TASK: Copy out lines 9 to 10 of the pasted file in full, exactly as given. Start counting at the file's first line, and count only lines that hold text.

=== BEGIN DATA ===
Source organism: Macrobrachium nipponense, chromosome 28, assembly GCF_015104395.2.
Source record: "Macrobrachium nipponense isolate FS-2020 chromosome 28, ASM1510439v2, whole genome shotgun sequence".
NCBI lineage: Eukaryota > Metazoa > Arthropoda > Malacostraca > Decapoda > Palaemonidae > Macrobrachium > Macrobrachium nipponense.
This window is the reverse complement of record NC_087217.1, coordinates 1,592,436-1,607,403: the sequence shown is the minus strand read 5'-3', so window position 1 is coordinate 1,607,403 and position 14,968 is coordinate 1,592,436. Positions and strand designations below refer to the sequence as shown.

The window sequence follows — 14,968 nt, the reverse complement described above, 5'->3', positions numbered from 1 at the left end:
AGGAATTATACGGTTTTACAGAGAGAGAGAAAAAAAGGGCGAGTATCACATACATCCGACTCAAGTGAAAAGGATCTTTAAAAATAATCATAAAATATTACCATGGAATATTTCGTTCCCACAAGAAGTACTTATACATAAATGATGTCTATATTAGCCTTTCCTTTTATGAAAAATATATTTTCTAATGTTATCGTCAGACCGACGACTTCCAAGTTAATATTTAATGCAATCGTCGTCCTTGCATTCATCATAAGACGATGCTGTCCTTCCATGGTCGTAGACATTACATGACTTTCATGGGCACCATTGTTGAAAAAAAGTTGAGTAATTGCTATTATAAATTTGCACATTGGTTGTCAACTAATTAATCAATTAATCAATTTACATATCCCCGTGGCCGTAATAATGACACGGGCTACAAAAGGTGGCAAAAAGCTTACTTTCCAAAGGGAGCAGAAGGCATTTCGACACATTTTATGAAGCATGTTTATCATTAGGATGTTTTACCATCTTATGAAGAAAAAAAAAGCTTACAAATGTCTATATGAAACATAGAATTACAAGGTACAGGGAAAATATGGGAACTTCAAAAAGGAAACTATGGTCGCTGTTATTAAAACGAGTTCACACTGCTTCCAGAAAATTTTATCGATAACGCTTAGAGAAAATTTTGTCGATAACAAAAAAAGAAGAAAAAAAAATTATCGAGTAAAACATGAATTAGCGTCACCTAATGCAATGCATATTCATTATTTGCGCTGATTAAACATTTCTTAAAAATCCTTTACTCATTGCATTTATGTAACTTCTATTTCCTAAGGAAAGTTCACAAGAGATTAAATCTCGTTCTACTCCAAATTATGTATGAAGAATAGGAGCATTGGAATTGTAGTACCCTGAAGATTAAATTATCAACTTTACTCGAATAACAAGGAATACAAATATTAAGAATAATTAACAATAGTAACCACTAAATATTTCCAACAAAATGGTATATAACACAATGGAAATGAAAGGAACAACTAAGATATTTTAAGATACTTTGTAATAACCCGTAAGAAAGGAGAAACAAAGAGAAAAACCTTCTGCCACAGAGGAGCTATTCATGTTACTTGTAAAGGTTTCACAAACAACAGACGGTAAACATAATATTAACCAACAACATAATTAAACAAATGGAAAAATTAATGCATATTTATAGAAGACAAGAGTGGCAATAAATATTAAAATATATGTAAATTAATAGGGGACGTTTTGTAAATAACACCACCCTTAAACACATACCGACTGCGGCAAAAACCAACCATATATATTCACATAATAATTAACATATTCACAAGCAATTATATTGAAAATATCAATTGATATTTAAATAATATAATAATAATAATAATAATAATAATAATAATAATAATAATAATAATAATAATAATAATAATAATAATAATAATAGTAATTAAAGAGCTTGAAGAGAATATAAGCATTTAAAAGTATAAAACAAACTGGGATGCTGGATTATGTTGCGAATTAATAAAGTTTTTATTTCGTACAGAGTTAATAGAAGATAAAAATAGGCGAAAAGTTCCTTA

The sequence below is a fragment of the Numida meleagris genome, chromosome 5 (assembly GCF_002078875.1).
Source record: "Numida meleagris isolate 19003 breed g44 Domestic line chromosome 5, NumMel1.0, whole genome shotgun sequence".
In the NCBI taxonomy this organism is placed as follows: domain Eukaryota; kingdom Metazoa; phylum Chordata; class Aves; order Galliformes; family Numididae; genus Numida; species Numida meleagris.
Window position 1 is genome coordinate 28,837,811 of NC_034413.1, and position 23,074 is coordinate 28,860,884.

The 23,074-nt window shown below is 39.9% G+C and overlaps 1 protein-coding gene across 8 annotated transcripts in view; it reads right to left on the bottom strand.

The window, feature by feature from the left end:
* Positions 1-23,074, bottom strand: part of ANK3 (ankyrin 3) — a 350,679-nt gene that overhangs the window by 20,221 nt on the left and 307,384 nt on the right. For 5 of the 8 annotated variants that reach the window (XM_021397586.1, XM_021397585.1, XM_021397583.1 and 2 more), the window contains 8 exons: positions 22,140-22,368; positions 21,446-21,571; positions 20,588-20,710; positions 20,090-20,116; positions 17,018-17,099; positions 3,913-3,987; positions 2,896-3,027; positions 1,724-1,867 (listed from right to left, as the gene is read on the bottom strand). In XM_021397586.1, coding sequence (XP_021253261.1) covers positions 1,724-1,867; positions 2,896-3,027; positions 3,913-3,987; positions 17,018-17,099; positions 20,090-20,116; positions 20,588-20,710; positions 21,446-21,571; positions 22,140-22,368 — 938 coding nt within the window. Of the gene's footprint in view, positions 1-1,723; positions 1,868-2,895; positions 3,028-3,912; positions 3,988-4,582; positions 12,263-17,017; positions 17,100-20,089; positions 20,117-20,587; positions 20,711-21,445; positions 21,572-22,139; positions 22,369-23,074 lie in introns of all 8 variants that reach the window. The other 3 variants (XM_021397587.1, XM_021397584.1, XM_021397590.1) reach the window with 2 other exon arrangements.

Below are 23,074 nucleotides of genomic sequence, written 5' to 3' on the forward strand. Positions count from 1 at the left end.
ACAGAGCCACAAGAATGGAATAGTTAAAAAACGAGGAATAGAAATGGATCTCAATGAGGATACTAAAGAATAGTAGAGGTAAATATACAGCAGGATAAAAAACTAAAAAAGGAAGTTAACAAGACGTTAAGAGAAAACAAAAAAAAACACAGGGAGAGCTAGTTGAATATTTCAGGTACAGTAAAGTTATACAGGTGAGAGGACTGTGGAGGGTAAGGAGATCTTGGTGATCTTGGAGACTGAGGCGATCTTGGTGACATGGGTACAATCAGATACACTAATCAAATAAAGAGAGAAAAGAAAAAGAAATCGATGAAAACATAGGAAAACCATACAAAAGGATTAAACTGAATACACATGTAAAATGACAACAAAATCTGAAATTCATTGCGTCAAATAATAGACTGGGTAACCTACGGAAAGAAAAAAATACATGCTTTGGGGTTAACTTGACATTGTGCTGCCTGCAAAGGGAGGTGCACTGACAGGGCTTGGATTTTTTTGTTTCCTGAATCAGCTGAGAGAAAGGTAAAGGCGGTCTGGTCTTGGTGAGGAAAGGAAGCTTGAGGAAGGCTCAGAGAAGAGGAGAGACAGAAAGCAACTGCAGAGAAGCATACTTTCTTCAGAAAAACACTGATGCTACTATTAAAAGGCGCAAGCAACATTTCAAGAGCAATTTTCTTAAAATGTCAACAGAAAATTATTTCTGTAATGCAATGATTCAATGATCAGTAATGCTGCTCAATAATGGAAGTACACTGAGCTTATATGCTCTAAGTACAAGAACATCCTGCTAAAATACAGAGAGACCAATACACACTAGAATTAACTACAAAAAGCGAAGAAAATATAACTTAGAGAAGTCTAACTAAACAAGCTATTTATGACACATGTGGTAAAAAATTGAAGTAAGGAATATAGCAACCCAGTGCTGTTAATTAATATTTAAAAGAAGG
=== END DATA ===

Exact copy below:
In the NCBI taxonomy this organism is placed as follows: domain Eukaryota; kingdom Metazoa; phylum Chordata; class Aves; order Galliformes; family Numididae; genus Numida; species Numida meleagris.
Window position 1 is genome coordinate 28,837,811 of NC_034413.1, and position 23,074 is coordinate 28,860,884.